App Pricing Structures — Turn Your Hobby in to a Profitable and Sustainable Career
There's More to Charging For an App Than Picking a Number That Sounds Right
We all love Free, Open Source Software, but we must also remember that for many people the few dollars you spend on their app is their sole source of income. Spend some time in the forums or on any dev community social media account and you’ll eventually see the classic comment about the cost of 10 minutes worth of Starbucks coffee relative to the price of an app you’ll use often. They may have a point but there is far more to app pricing than just picking the right number and hitting publish.
Pricing is a very important part of your app as the subject tends to invoke strong feelings in your users, get it right and you can bring in a steady income and leave your users happy. Get it wrong and you infuriate and alienate your users and gain bad faith. In the worst cases, this bad faith can gain more attention than the app’s content. In 2010 even Gordon Brown the former Prime Minister of the UK spoke about changes to the business model for the digital edition of The Times when they introduced a paywall on top of the ad-supported revenue method. Getting it right may be difficult, but nail it and the sky’s the limit.
Customer Lifetime Values (CLTVs) are an incredibly important part of choosing a revenue method that is right for both you and your customers and is best explained as the total amount of money each of your customers will generate for you. It all comes down to three things: Monetization, Retention, and Virality. Monetization is the total each customer will contribute in terms of money, this includes purchases, ad revenue, and IAPs. Retention looks at how long you are likely to keep each customer and finally virality is how many new users each customer will introduce to your app. Strike a good balance of all three and you have a sustainable source of income. We will discuss how to calculate these values in a later article, for now, we will focus just on the methods you can implement to bring in income from your app.
Revenue Methods – Paid
The paid method like the others comes with its ups and downs. Unsurprisingly, charging to download your app is going to reduce the number of people installing your app straight away, you also have to consider the notorious “Refund” button. If your app is likely very infrequently used or doesn’t contain enough content to carry your users past that 2-hour refund deadline you could have a problem. The largest benefits of this method are the simplicity of implementing it and the larger download:revenue ratio over most of the other methods available.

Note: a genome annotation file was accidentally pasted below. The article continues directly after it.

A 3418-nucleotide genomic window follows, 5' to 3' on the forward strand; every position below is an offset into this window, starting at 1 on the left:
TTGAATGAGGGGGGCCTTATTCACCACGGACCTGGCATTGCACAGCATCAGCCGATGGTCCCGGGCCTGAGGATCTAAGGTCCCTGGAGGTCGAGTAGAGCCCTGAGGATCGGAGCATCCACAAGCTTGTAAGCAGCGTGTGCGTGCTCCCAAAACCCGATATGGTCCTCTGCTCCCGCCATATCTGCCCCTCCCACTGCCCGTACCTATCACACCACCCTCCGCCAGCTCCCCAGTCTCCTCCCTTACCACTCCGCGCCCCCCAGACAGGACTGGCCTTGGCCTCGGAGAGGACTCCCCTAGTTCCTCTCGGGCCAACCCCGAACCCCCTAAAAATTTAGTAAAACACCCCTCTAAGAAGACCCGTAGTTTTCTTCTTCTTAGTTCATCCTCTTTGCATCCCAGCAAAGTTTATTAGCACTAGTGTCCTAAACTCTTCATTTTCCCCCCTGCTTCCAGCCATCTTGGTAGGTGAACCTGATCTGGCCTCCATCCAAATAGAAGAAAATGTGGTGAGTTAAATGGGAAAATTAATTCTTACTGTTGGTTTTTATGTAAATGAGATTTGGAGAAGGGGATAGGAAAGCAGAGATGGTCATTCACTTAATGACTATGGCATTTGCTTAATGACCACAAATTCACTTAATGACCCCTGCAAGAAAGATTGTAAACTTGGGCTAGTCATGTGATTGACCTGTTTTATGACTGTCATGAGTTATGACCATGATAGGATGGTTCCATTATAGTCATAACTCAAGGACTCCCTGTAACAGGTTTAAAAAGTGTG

These apps may be extreme examples when it comes to downloads but they represent three different levels of the simplest method of revenue generation, a one-off payment for the app. FNAF, a simple app by Scott Cawthon an indie game dev and animator was virtually unheard of at its initial release. Which is likely why the game has the lowest price of the three above examples; however, 2 years, 4 sequels, and millions of downloads later the model has proven extremely effective for the developer.
FFIX is one of the most expensive commonly seen games on the Play Store and at $20.99 far surpasses other big ports on the Play Store such as Portal, Doom 3 and Half Life 2. Charging this much for app is usually out of the question; but in this case it is likely that since the game was complete already and just had to be ported across, coupled with Square Enix’s large number of revenue streams this pricing model may indeed suit them if they do not require a large amounts of downloads, and could be aided by the veblen good effect of the app (it’s high price driving sales because “it must be good! It costs $20.99!”.
Between the two pricing models, we have Minecraft. On the upper end of what many users believe to be an acceptable price the games cross platform virality ensured downloads, the pricing could be deemed reasonable for both the developer and consumers and could certainly have been placed higher and still seen a great many purchases.
Revenue Methods – Ad-Supported
Ads are just as tricky to get right, when they work as intended they are an excellent source of revenue and while there is nothing stopping you including ads in a paid app be careful. While you may think of ads as a way of subsidizing the prize allowing you to sell it for less, your users may not realize this and see it instead as greed. If you want to combine the two methods you will want to ensure the ads are discreet and inoffensive so as not to trigger these feelings.
You will see more downloads for an ad-supported app than the same app on a paid model due to the lack of cost to the user but, you will also find that users hold a lower value for ad-supported, as the app cost your users nothing they are far more likely to abandon your app if they find an alternative that meets their required use case better.
With the growing popularity of ad-blockers you are going to immediately start losing some revenue, we’ve all heard both sides of the argument enough times by now, but the hard truth is they are not going away anytime soon and trying to stop your customers using them is only going to cause them to move on to the next app. A way to assuage this would be to bake individual ads directly into your app, whether via product placement or individually embedding ads as static images. You shouldn’t however, fear ad-blockers it is every customer’s right to use them and that is something you will have to account for in advance. You should be aware that if you discover ad blocking is not generating enough for you that you cannot change a free app to a paid app in the Play Store without creating an entirely new listing and app package name.